The images are 2D, they do not contain 3D (Z axis) data. But imaging software is able to detect small deltas in colors, tints, and shades in the form of a color histogram. Image color histograms are a representation of the distribution of colors in an image.
Histograms appear to be 3D by assigning 'height' to the deltas in the colors. In Robert's gray image above it is tempting to think that it has detected 'height' or a embossing on the stamp but it is actually analyzing the color deltas in the stamp image. If you took a piece of multicolored steel which was perfectly flat, a color histogram would assign 'heights' to it.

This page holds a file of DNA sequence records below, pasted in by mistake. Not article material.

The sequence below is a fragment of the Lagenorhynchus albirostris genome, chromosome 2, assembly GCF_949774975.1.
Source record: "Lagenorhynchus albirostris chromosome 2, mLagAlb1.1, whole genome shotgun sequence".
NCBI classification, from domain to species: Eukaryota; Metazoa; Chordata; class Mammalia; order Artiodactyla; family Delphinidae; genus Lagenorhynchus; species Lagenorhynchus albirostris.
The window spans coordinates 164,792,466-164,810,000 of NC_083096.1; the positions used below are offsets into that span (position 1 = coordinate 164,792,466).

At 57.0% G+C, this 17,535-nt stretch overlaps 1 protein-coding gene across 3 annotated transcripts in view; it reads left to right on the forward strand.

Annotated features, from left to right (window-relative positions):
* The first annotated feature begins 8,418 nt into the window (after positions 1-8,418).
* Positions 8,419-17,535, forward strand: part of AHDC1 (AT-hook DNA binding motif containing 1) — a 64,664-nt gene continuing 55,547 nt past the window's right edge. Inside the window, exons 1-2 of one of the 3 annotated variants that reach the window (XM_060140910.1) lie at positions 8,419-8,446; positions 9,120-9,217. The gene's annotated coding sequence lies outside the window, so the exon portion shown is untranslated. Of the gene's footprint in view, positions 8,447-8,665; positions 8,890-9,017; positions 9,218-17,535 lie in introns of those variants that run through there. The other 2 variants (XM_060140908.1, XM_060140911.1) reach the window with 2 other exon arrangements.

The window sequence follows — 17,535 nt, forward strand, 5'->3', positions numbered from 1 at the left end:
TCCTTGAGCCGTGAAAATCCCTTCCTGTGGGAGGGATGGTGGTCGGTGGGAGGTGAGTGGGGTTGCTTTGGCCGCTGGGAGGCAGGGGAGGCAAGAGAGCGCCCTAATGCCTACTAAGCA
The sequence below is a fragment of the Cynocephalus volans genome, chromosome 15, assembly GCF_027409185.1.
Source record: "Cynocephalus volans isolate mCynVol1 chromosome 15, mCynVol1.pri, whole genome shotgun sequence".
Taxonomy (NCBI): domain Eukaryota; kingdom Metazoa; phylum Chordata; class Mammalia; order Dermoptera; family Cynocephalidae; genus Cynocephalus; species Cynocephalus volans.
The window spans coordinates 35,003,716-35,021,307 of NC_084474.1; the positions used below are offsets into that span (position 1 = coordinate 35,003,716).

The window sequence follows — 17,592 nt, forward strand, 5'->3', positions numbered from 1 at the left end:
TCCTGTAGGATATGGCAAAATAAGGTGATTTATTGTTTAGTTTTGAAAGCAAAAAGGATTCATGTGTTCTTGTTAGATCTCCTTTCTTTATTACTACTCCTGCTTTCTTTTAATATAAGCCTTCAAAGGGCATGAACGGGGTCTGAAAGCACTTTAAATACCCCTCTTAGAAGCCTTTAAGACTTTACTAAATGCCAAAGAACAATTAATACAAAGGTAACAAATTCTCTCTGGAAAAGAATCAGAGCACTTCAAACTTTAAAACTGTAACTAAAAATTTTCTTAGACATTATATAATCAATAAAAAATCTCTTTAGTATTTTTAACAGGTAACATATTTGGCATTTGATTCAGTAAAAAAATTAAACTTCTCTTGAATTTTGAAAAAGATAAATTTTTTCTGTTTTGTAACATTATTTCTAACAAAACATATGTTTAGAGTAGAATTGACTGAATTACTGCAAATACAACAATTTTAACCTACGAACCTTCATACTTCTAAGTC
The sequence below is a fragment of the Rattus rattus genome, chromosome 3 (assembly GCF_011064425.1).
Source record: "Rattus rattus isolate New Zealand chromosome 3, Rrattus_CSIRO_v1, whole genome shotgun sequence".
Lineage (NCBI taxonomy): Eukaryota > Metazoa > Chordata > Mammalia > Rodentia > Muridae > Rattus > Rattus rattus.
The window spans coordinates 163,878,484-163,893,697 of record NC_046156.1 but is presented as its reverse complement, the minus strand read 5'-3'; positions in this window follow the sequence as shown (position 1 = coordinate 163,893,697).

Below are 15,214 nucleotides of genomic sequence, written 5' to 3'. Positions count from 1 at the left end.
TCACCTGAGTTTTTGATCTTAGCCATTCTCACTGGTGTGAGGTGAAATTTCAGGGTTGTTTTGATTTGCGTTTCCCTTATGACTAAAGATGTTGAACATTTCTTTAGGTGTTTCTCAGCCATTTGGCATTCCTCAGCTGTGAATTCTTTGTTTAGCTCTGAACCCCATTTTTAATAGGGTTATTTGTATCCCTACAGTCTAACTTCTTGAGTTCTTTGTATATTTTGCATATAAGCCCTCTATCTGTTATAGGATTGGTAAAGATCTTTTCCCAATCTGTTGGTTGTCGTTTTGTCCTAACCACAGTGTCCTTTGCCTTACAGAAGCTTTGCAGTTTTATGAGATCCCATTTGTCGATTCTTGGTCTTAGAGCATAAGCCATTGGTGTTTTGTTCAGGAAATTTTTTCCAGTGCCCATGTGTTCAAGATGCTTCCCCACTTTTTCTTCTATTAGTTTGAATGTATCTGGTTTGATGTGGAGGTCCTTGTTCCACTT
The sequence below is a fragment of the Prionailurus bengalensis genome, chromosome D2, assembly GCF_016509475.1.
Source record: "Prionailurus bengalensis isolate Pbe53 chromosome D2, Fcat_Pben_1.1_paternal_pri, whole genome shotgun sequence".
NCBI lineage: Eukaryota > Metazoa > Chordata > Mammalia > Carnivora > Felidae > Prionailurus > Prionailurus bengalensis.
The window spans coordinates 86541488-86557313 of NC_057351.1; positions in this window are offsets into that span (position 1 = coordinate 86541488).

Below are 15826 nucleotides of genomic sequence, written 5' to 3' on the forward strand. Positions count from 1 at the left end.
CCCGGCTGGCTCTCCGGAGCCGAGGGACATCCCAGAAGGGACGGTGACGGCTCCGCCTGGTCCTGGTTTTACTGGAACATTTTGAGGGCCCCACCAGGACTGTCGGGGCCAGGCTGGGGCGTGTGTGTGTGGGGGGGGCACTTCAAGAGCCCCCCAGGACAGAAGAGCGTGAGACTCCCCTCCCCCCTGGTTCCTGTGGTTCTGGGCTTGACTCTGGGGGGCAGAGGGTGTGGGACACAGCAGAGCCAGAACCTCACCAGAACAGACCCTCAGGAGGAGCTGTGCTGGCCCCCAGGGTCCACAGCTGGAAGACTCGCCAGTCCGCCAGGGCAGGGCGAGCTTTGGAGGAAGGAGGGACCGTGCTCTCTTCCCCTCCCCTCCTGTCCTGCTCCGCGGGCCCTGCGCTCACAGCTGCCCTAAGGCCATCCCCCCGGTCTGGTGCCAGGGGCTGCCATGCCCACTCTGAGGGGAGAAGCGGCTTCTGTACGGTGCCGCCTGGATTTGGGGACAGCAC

The only way a watermark could be detected using this method is if there is a difference in the colors. If a stamp was perfectly monochromatic and the scanner and computer detected color deltas, it may well be a watermark. But stamps are not a single color, they are multicolor and often have cancels. If you look closely at Robert's histogram above, you can see how the cancel on the face of the stamp has been detected and is assigning 'depth' to it. (In this histogram it is assigning depth to the dark colors.) Note how the black spot appears as a pit in the histogram image.
More info on image histogramshttps://en.wikipedia.org/wiki/Image_histogram